Family Worship Thoughts

I was on the Doctrine and Devotion podcast early last week talking about children's ministry. During one of the segments we discussed family worship. Jimmy suggested (and by that I mean he hounded me until I agreed) a quick post on the things we tell our parents here at Redeemer who are struggling to do it. The main reason so many families struggle with this is it's never been taught to them or modeled for them.

One of the biggest ideas to keep in mind is the idea of story. Kids learn best via story. As parents we need to keep in mind God's big story of history and redemption. As we do that, we have to keep reminding our kids (and ourselves) who the hero of the story is, Jesus, because everything points to Him.

1. Keep it short

We suggest aiming at 10 minutes. Parents with young kids will be lucky to get to that mark. With older kids (who ask a lot of questions) it could go longer, sometimes much longer. Don't plan to teach for a half hour, you will lose them at some point. The key elements that should be included is Bible reading, prayer (including confession), and song (even if you aren't musical, read through a song your church uses). Don't do all the all the talking. Ask open ended questions that allow for conversation. Don't be afraid to say, "I don't know," followed up quickly with, "But I'll find out" (and then don't forget to follow up).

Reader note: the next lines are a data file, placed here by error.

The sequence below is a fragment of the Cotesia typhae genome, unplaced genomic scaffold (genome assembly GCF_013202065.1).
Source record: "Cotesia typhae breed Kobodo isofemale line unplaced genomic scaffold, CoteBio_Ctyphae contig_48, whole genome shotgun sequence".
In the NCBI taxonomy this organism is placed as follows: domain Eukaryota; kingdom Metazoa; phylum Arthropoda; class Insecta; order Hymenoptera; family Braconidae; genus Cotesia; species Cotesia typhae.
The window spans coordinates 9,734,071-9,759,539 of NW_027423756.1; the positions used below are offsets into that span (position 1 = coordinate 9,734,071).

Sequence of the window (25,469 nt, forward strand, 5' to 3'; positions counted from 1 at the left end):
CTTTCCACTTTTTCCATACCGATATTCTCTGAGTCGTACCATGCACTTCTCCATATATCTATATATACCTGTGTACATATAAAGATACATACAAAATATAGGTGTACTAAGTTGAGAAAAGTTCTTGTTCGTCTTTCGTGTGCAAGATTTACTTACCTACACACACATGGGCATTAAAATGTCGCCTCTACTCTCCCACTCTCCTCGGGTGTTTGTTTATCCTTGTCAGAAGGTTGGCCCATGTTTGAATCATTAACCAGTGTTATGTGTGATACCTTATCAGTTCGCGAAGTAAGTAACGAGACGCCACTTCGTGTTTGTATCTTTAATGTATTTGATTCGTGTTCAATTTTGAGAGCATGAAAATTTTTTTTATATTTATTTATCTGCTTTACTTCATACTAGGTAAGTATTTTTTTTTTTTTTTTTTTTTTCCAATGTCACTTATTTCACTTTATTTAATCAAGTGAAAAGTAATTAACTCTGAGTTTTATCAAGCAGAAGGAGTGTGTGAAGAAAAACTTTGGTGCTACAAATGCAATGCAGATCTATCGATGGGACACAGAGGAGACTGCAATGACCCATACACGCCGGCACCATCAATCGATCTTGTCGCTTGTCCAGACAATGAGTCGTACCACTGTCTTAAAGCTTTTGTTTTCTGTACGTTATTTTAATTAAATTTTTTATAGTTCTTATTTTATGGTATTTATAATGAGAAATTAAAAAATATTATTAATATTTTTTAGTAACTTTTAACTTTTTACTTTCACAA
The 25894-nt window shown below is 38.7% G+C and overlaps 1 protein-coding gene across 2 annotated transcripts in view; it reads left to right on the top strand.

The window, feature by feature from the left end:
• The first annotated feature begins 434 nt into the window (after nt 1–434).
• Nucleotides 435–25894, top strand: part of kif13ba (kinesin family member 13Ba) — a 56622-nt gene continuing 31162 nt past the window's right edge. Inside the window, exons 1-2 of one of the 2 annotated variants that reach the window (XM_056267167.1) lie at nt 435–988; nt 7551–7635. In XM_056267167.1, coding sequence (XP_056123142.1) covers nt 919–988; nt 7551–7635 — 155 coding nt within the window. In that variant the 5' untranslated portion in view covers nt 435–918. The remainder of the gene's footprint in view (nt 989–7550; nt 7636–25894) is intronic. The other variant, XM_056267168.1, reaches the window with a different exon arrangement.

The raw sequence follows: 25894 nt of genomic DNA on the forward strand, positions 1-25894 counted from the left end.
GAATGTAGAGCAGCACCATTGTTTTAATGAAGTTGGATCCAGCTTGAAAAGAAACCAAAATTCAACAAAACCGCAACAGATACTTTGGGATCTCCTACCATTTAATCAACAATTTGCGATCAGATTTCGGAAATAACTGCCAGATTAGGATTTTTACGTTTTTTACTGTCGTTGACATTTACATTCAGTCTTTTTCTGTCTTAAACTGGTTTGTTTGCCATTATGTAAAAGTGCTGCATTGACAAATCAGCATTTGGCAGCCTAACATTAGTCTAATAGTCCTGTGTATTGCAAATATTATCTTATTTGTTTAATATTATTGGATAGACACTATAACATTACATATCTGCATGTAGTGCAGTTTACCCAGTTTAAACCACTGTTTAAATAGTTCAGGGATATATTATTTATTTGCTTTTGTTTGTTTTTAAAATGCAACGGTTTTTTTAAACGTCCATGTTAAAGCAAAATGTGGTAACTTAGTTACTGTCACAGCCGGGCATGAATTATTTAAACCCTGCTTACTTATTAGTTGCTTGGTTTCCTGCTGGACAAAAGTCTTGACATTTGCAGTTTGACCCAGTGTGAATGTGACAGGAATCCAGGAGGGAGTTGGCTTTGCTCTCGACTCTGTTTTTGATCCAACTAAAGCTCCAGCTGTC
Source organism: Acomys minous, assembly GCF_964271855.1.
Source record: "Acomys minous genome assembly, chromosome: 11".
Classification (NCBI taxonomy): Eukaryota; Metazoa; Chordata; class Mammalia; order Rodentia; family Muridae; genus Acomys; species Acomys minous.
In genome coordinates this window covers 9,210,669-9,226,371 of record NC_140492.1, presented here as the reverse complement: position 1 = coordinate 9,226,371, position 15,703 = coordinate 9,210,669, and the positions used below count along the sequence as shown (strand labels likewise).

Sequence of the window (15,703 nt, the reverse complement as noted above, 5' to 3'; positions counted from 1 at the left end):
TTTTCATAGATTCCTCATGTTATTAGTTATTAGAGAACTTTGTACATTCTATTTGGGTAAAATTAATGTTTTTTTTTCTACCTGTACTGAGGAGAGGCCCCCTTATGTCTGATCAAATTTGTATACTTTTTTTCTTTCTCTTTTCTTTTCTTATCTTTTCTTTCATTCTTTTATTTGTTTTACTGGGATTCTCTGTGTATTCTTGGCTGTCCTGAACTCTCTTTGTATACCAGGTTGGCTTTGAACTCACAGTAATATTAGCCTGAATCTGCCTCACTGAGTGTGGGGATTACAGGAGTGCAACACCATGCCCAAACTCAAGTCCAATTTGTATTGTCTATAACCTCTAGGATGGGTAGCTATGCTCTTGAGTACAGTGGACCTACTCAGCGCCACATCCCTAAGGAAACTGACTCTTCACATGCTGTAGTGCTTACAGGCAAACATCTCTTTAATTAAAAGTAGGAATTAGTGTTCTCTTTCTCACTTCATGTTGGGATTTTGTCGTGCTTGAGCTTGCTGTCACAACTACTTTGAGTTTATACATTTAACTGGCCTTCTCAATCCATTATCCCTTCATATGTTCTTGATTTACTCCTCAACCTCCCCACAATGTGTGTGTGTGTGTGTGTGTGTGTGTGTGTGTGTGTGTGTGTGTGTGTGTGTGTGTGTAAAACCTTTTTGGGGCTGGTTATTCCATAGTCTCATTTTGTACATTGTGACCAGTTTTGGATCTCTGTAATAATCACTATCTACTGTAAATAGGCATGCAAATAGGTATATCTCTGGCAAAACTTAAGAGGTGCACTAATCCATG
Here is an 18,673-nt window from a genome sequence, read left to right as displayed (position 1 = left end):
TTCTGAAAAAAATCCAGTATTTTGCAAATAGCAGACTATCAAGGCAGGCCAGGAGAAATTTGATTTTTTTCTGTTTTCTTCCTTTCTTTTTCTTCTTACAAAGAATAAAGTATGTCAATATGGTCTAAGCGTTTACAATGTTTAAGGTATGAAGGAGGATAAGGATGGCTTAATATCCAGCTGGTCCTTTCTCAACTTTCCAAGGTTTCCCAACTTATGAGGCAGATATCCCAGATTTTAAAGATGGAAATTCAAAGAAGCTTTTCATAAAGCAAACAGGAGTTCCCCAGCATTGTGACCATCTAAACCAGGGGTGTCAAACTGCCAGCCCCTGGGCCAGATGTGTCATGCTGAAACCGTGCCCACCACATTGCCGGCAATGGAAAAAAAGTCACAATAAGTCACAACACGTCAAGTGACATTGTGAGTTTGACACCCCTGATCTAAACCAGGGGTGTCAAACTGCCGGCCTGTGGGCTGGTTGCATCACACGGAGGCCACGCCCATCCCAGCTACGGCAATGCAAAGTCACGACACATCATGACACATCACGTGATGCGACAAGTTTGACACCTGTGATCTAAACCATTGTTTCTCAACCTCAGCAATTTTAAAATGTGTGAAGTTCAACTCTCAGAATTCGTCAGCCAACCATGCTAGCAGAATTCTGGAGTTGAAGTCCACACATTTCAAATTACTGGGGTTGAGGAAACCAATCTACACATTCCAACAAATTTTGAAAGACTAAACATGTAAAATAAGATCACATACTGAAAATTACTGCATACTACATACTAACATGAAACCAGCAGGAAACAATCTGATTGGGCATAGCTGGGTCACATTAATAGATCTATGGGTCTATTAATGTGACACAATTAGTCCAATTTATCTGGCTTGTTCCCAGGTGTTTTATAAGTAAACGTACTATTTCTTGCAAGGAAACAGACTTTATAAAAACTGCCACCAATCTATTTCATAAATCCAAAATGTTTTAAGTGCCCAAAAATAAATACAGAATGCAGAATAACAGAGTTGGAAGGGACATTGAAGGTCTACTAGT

2. Keep it scriptural

What you teach should be from the Bible. This should be something God is teaching you (even if you're prepping for it) because then your teaching will be most natural. You can't give them what you don't possess yourself. Always point them to Jesus the author and perfecter of our faith (Heb. 12:2).

3. Keep it fun

This is the great commodity of kids. As we teach we have to keep it fun. If your kids are crafty, do a craft based on the lesson. If your kids are musical, make up a song about the story. If your kids are actors, act out the story with them. Find creative ways to keep them engaged.

Suggested resources:

Ministry is Bigger Than ...

Review: Luke Cage on Netflix